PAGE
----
Should I seek media coverage for my case?
Media coverage can be a risky way of seeking support for your case. It can damage your defence – and your reputation – in ways that are hard to predict or control. Before taking this step, speak to your lawyer to check that this is the right thing to do.
It is important to understand the risks of media coverage. We have included some examples below:
- The local law might treat speaking to journalists as a ‘contempt of court’, which can attract fines or even prison sentences;
- You could damage your defence by angering local prosecutors or judges by ‘going public’ with your complaints. You may also inadvertently weaken your own case by publicising details about your defence, as the investigating authorities could take advantage by re-tailoring the prosecution case against you;
- Media coverage could put pressure on your family and friends;
- Journalists are interested in getting a good story. That might coincide with wanting to expose injustice or ill-treatment, but not necessarily. Your interests might be secondary to theirs; and
- Once you have given information to a journalist, they can investigate and report on the case without your input and publish information without your consent or involvement. Once this process has started, it can be hard to control.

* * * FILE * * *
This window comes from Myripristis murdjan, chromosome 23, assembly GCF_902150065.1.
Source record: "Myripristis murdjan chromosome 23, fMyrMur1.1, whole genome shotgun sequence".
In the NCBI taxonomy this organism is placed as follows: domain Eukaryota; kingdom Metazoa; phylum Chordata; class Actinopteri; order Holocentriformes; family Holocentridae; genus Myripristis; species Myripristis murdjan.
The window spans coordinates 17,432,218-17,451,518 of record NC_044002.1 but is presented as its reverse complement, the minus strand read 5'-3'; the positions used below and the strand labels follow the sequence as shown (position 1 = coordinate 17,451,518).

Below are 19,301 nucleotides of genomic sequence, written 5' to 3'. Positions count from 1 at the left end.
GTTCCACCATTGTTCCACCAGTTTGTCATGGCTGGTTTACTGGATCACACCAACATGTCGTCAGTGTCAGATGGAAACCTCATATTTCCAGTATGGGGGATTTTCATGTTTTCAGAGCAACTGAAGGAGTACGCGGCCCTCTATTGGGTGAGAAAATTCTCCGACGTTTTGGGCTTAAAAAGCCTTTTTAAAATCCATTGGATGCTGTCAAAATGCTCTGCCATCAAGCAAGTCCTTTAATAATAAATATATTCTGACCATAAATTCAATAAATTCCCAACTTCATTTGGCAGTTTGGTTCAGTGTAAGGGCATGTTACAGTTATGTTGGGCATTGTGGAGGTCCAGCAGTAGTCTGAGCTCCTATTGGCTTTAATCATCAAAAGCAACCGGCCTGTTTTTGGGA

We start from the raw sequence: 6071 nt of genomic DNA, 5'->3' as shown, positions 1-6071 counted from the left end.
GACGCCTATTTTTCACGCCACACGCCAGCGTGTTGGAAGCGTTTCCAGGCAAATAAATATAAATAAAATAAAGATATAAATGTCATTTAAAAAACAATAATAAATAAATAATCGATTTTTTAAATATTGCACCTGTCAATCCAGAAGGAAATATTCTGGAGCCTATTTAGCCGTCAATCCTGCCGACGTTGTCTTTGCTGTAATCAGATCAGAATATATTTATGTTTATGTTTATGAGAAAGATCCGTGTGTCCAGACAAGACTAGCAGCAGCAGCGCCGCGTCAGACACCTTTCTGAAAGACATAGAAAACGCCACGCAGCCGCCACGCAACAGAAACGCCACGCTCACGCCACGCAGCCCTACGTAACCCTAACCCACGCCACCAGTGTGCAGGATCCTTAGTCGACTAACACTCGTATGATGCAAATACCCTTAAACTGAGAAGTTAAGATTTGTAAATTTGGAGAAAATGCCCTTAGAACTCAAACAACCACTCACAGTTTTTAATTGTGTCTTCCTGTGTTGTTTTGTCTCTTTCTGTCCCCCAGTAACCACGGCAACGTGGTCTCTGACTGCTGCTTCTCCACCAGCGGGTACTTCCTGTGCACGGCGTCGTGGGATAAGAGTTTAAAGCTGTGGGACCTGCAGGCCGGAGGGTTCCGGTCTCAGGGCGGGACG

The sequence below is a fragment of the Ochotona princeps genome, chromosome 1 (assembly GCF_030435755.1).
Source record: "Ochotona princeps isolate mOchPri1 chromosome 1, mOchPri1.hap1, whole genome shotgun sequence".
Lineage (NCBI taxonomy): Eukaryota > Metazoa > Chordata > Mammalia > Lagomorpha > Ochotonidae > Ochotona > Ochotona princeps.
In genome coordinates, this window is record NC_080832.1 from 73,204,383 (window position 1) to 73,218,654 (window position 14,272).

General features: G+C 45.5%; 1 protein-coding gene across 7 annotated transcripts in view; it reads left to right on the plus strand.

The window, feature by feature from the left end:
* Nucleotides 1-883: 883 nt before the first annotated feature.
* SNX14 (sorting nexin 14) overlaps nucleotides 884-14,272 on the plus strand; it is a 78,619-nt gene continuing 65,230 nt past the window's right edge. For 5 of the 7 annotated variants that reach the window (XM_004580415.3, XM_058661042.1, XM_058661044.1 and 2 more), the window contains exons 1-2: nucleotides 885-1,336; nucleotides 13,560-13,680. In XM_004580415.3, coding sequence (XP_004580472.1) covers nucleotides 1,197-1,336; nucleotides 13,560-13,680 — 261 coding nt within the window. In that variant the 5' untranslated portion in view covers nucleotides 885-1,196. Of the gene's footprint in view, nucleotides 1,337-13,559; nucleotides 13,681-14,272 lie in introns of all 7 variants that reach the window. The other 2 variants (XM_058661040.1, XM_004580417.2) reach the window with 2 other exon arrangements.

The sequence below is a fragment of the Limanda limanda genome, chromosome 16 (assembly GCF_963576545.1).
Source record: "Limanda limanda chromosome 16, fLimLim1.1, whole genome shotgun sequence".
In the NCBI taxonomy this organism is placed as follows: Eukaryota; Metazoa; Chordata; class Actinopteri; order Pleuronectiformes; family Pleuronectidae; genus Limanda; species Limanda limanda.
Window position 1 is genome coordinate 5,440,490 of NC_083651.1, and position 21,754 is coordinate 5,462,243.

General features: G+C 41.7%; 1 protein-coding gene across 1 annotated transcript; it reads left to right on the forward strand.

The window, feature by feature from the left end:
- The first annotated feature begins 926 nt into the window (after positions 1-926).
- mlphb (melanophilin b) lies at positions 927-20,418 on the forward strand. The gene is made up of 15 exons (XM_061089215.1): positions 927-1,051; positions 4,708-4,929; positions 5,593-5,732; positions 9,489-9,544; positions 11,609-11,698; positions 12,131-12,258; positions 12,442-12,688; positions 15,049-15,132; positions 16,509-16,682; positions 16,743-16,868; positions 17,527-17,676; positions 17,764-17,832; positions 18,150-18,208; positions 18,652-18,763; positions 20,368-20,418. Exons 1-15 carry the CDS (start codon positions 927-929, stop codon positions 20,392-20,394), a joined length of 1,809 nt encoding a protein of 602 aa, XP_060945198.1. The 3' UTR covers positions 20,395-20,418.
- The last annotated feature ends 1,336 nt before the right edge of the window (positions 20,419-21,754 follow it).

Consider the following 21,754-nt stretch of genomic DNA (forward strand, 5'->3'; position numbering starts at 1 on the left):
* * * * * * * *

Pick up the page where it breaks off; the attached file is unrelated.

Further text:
The press are asking questions. What should I do?
The safest thing to do is to say ‘no comment’. This may seem rude or strange if a journalist seems sympathetic; however it is important to remember that journalists are simply after a story and you have no obligation toward them, nor they toward you.
Ask your lawyer’s opinion before you speak to any journalist. If a charity is supporting you, ask them. Discuss whether they believe that media coverage will be helpful or harmful to your case, and how they intend to respond to any media queries that arise. If you prefer that your lawyer does not make any comments to the media, make that clear to them.
Do not be pushed into making any comments before seeking your lawyer’s advice; until you have their consent, you should say ‘no comment’.
Make sure your family and friends also respond to the media with ‘no comment’.